Photograph by Catherine Karnow
This small Vancouver Island town punches way above its weight thanks to its status as British Columbia's capital and its location perched on the ocean. Its streets are dotted with locally owned cafés and restaurants, bohemian shops, and about a dozen craft breweries. Long, quiet stretches of beach rimmed with bike paths look across the Strait of Juan de Fuca to the Olympic Mountains and, for amblers, an array of city and private gardens earn Victoria the nickname "City of Gardens."
When to Go: An August floating concert, the Symphony Splash by the Victoria Symphony, packs the inner harbor with boats. Taste: Victoria's Festival of Food and Wine draws food lovers in July. January until May, the rhododendron woodland in Abkhazi Garden blazes with color, and the roses bloom June to September at Butchart Gardens, a national historic site of Canada. A five-minute drive away, take a walking tour inside the tropical confines of Victoria Butterfly Gardens, home to more than 3,000 free-flying butterflies.
How to Get Around: The harbor ferry zips you around the city harbor. Downtown and the shops of Government Street and Lower Johnson Street are easily walkable. Beacon Hill Park is right on the edge of downtown and the Dallas Road beaches are at the end of the park.
Where to Stay: The iconic Fairmont Empress Hotel is Victoria's 477-room grande dame on the Inner Harbor. Splurge for one of the 45 Fairmont Gold rooms or suites for the harbor views, private Concierge Lounge, and lavish breakfast buffet. Even if you don't stay at the Empress, reserve a table for afternoon tea, a tradition here since 1908. If you have kids in tow, they'll enjoy the wild ducks in the pond outside the Hotel Grand Pacific—and you'll appreciate the one-bedroom family suites with refrigerator, microwave, and an assortment of board games.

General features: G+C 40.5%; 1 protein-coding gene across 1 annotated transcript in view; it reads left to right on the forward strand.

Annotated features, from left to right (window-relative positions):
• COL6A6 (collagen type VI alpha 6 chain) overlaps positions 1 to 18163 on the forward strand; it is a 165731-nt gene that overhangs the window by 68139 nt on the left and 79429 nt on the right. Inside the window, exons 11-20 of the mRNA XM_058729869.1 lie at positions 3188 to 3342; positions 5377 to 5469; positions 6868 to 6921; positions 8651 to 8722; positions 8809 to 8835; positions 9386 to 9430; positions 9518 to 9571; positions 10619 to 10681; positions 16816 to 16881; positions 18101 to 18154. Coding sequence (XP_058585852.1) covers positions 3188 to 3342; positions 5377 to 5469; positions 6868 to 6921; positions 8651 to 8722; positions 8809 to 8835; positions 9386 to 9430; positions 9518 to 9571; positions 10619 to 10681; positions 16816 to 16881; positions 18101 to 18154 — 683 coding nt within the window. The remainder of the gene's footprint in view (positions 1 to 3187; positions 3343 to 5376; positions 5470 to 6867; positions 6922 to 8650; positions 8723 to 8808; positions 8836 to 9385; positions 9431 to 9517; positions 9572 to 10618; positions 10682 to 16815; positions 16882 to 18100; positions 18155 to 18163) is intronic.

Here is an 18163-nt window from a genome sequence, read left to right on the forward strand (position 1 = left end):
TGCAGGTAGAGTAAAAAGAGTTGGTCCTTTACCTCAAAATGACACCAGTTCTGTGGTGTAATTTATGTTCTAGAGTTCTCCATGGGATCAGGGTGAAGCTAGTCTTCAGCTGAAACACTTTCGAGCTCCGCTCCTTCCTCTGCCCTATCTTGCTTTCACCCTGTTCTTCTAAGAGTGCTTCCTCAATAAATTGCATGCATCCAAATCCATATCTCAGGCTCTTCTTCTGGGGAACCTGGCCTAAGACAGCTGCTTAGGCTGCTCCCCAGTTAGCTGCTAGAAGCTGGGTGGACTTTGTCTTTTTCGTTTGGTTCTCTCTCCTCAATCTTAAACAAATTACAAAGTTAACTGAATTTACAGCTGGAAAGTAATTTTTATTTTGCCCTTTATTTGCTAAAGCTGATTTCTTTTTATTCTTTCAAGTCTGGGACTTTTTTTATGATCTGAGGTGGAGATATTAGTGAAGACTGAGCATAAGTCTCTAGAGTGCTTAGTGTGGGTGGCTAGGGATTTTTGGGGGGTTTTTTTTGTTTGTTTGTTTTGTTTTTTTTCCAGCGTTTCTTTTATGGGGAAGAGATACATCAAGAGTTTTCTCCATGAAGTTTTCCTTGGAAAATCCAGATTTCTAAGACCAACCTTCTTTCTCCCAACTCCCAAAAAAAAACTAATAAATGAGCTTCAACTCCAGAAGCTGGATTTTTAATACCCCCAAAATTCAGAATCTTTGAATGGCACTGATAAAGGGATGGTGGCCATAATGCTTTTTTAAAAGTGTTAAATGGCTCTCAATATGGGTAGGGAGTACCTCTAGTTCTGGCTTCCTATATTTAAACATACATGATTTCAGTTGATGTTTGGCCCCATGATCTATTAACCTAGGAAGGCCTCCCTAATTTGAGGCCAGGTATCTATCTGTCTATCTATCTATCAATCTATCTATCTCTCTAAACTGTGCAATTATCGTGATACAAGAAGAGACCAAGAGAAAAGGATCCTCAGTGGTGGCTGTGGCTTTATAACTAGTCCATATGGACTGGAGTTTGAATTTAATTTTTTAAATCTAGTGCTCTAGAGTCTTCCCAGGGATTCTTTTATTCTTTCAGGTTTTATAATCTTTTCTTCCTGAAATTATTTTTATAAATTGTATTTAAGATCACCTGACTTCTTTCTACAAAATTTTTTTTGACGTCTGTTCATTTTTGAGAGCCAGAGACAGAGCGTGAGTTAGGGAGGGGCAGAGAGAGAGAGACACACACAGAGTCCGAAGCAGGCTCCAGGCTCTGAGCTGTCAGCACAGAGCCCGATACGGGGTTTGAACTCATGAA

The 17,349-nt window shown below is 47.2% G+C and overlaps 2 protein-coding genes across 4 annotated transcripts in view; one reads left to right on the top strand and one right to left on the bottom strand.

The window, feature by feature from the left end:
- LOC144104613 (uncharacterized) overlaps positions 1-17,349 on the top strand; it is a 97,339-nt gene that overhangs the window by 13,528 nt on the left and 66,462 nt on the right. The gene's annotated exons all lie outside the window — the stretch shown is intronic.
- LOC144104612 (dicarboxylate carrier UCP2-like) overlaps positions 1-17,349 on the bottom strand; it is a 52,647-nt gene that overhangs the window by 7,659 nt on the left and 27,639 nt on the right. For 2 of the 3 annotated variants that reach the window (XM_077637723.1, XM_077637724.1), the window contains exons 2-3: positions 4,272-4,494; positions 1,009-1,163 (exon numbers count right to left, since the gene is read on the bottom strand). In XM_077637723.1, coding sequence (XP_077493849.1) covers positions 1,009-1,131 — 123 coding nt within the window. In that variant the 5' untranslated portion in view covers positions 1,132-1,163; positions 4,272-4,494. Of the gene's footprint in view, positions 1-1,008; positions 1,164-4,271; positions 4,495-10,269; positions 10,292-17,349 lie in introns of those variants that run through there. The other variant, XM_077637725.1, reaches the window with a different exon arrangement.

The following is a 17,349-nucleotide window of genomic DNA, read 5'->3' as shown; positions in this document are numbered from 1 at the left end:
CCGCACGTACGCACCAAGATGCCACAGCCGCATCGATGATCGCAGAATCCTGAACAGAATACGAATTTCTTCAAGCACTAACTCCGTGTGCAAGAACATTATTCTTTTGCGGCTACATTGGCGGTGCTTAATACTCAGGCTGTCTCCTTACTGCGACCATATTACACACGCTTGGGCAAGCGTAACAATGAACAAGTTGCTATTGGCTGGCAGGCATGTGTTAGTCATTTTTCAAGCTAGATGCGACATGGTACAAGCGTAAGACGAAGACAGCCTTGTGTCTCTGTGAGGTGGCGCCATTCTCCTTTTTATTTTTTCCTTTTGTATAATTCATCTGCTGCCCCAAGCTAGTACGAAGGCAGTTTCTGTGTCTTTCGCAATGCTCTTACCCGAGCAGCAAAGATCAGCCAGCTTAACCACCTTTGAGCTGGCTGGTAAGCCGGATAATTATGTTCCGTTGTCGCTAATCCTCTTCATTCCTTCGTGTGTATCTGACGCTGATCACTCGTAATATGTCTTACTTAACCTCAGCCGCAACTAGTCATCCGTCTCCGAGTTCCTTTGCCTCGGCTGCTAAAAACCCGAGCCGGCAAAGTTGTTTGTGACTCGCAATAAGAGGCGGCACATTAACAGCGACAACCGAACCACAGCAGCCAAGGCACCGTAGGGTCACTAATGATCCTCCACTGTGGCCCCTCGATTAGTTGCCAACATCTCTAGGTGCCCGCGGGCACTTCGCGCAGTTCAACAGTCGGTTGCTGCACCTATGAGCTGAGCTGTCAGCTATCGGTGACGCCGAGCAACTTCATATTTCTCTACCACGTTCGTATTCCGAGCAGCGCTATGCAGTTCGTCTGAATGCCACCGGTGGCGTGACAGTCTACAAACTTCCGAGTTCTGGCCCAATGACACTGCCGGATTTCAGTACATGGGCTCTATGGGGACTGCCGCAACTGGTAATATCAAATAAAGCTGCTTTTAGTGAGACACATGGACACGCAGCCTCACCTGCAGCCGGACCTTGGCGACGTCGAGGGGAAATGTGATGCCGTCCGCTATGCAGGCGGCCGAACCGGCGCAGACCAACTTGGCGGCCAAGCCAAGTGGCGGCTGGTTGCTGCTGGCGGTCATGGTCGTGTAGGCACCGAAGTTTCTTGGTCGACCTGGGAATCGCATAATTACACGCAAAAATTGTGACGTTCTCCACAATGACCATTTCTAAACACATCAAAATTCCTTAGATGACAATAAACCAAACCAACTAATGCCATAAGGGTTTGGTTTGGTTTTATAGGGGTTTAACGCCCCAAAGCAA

Where to Eat or Drink: The local fresh menu changes daily at Camille's in Bastion Square, but Qualicum Bay scallops and arctic char are regular mains, along with caribou and elk. Funky Red Fish Blue Fish (open February 1 to November 1) cooks up lightly battered fish and chips from a cargo container-turned-kitchen on an Inner Harbor pier. Rain-or-shine seating is on outdoor picnic tables.
Crumsby's Cupcake Cafe co-owner Maria Elwood didn't leave her early childhood background behind when designing her family's cupcake cafés in Estevan Village and Royal Oak. Both shops (Royal Oak's is in an old schoolhouse) have chalkboards, play spaces, and toys along with the made-from-scratch mini-cupcakes and CrumsPies personal pizzas.
What to Read Before You Go: American journalist and now Victoria resident Stanley Evans' mystery/crime fiction Seaweed series is set in the capital city and offers a window into the region's Aboriginal culture and mythology. For a totally different perspective, prize-winning Canadian poet Marilyn Bowering's novel To All Appearances a Lady (Viking Adult, 1990) recalls the early days of the city and its Chinese population.
What to Buy: Stroll between the brightly painted storefronts on Lower Johnson Street, or LoJo, to shop for kitschy gifts like Bacon Magnetic Poetry at Oscar & Libby's and the "sinfully good chocolate" at Oh Sugar, a family-owned candy store stocking sweets from 45 countries. From the Inner Harbor, it's a quick three-block walk to Hill's Native Art and the city's widest collection of First Nations products, including Cowichan sheep wool sweaters, sweetgrass baskets, and limited edition silkscreen prints.
Helpful Link: Tourism Victoria
Fun Fact: At Victoria's Maritime Museum of British Columbia, you can ride the oldest operating birdcage elevator in North America. Installed in 1899, the gilded car with its lacy grillwork was designed for second Chief Justice Theodore Davie who, sadly, died before the elevator was ready.
Born in Ontario, photographer Taylor Kennedy lives in Victoria, British Columbia. He has worked on assignment for National Geographic Traveler, the Globe and Mail, West, Explore magazine, WestWorld, and Vanity Fair.
Travel Photos From Your Shot
View scenes of Canada's city life and countryside—all taken by our Nat Geo photo community.